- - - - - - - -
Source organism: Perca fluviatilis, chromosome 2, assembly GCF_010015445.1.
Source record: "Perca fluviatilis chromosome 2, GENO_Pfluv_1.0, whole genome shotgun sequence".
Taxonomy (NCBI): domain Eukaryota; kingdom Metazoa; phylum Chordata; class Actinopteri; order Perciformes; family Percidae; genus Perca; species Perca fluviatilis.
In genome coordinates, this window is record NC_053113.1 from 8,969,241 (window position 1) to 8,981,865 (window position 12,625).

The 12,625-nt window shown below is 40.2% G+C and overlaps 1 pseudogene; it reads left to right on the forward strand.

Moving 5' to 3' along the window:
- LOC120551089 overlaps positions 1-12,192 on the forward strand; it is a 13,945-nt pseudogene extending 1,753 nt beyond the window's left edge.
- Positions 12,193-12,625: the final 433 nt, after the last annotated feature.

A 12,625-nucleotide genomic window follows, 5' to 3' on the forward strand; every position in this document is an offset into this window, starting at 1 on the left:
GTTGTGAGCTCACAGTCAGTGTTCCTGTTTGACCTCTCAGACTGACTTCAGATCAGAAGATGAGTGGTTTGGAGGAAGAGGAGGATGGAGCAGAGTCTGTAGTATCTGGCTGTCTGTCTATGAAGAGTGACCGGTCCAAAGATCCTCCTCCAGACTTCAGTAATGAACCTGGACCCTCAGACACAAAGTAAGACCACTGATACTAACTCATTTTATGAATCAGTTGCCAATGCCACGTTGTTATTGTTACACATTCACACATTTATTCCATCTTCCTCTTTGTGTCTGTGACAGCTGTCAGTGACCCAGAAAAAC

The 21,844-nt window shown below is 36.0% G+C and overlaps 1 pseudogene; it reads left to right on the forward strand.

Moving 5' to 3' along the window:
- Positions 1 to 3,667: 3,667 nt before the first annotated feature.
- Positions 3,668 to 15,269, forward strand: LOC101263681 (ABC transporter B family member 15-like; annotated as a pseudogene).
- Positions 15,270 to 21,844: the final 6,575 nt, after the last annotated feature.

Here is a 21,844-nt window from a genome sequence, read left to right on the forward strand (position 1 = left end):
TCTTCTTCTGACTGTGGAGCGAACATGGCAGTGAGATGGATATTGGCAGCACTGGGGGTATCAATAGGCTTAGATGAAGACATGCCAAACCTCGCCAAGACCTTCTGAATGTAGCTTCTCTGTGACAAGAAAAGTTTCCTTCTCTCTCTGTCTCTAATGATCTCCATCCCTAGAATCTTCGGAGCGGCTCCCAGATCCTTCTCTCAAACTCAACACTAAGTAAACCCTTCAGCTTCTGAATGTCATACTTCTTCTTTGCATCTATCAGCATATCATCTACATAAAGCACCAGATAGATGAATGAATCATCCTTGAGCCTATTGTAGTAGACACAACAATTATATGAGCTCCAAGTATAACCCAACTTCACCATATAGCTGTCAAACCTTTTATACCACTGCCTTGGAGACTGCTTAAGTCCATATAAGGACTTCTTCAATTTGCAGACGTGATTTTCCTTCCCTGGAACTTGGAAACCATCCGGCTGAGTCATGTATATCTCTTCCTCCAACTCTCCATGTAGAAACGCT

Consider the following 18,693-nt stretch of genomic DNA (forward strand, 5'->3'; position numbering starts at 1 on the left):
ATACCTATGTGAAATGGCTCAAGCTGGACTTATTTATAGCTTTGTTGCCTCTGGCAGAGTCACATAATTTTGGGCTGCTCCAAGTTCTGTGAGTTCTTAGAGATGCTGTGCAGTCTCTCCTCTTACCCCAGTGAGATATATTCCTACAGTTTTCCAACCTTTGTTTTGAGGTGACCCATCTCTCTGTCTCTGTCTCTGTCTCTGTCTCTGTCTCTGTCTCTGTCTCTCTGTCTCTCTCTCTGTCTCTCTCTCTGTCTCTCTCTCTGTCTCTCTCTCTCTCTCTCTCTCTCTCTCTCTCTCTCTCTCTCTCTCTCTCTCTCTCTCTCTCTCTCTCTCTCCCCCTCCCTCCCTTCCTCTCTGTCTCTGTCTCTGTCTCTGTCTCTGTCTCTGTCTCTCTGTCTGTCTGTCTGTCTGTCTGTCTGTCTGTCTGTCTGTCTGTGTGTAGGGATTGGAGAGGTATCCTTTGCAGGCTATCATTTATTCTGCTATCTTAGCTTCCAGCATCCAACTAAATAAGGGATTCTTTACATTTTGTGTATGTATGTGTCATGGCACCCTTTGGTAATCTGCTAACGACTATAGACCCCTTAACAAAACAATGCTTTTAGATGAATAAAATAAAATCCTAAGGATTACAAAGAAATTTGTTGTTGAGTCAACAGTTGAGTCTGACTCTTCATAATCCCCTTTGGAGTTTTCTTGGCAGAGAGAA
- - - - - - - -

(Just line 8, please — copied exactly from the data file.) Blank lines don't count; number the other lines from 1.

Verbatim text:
- Positions 12,193-12,625: the final 433 nt, after the last annotated feature.